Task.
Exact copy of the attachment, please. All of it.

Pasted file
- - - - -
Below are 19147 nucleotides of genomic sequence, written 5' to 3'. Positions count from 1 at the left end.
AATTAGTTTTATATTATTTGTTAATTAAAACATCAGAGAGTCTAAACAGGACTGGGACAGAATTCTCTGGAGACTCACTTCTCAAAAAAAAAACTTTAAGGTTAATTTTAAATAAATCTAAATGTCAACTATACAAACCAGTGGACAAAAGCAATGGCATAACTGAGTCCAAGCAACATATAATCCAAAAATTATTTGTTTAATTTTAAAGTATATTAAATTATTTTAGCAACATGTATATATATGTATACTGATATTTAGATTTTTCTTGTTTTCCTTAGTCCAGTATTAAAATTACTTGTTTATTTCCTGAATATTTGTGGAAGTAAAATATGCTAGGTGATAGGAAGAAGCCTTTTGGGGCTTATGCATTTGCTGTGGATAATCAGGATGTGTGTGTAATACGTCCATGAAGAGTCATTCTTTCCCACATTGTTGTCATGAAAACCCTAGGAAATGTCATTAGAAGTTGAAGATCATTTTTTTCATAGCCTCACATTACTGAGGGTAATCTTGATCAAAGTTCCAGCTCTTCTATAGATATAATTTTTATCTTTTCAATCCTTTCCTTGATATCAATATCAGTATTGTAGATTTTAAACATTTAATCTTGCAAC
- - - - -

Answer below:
Below are 19147 nucleotides of genomic sequence, written 5' to 3'. Positions count from 1 at the left end.
AATTAGTTTTATATTATTTGTTAATTAAAACATCAGAGAGTCTAAACAGGACTGGGACAGAATTCTCTGGAGACTCACTTCTCAAAAAAAAAACTTTAAGGTTAATTTTAAATAAATCTAAATGTCAACTATACAAACCAGTGGACAAAAGCAATGGCATAACTGAGTCCAAGCAACATATAATCCAAAAATTATTTGTTTAATTTTAAAGTATATTAAATTATTTTAGCAACATGTATATATATGTATACTGATATTTAGATTTTTCTTGTTTTCCTTAGTCCAGTATTAAAATTACTTGTTTATTTCCTGAATATTTGTGGAAGTAAAATATGCTAGGTGATAGGAAGAAGCCTTTTGGGGCTTATGCATTTGCTGTGGATAATCAGGATGTGTGTGTAATACGTCCATGAAGAGTCATTCTTTCCCACATTGTTGTCATGAAAACCCTAGGAAATGTCATTAGAAGTTGAAGATCATTTTTTTCATAGCCTCACATTACTGAGGGTAATCTTGATCAAAGTTCCAGCTCTTCTATAGATATAATTTTTATCTTTTCAATCCTTTCCTTGATATCAATATCAGTATTGTAGATTTTAAACATTTAATCTTGCAAC